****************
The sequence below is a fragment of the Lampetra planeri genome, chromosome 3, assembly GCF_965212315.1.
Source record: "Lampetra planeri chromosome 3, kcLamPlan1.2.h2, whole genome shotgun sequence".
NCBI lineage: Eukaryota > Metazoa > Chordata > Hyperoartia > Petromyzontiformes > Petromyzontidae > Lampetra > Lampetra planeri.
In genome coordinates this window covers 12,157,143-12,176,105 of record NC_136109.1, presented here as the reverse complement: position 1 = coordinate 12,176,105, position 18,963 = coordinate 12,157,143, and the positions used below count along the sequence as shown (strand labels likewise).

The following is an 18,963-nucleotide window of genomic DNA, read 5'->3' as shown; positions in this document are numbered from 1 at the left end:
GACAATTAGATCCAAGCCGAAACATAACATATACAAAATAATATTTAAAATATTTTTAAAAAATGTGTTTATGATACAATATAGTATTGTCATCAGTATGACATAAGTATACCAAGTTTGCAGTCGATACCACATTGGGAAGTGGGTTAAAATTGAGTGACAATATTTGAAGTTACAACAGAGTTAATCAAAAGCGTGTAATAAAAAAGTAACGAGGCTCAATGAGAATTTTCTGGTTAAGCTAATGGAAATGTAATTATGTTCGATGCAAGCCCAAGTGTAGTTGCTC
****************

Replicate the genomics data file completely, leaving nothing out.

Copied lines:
The sequence below is a fragment of the Lampetra planeri genome, chromosome 3, assembly GCF_965212315.1.
Source record: "Lampetra planeri chromosome 3, kcLamPlan1.2.h2, whole genome shotgun sequence".
NCBI lineage: Eukaryota > Metazoa > Chordata > Hyperoartia > Petromyzontiformes > Petromyzontidae > Lampetra > Lampetra planeri.
In genome coordinates this window covers 12,157,143-12,176,105 of record NC_136109.1, presented here as the reverse complement: position 1 = coordinate 12,176,105, position 18,963 = coordinate 12,157,143, and the positions used below count along the sequence as shown (strand labels likewise).

The following is an 18,963-nucleotide window of genomic DNA, read 5'->3' as shown; positions in this document are numbered from 1 at the left end:
GACAATTAGATCCAAGCCGAAACATAACATATACAAAATAATATTTAAAATATTTTTAAAAAATGTGTTTATGATACAATATAGTATTGTCATCAGTATGACATAAGTATACCAAGTTTGCAGTCGATACCACATTGGGAAGTGGGTTAAAATTGAGTGACAATATTTGAAGTTACAACAGAGTTAATCAAAAGCGTGTAATAAAAAAGTAACGAGGCTCAATGAGAATTTTCTGGTTAAGCTAATGGAAATGTAATTATGTTCGATGCAAGCCCAAGTGTAGTTGCTC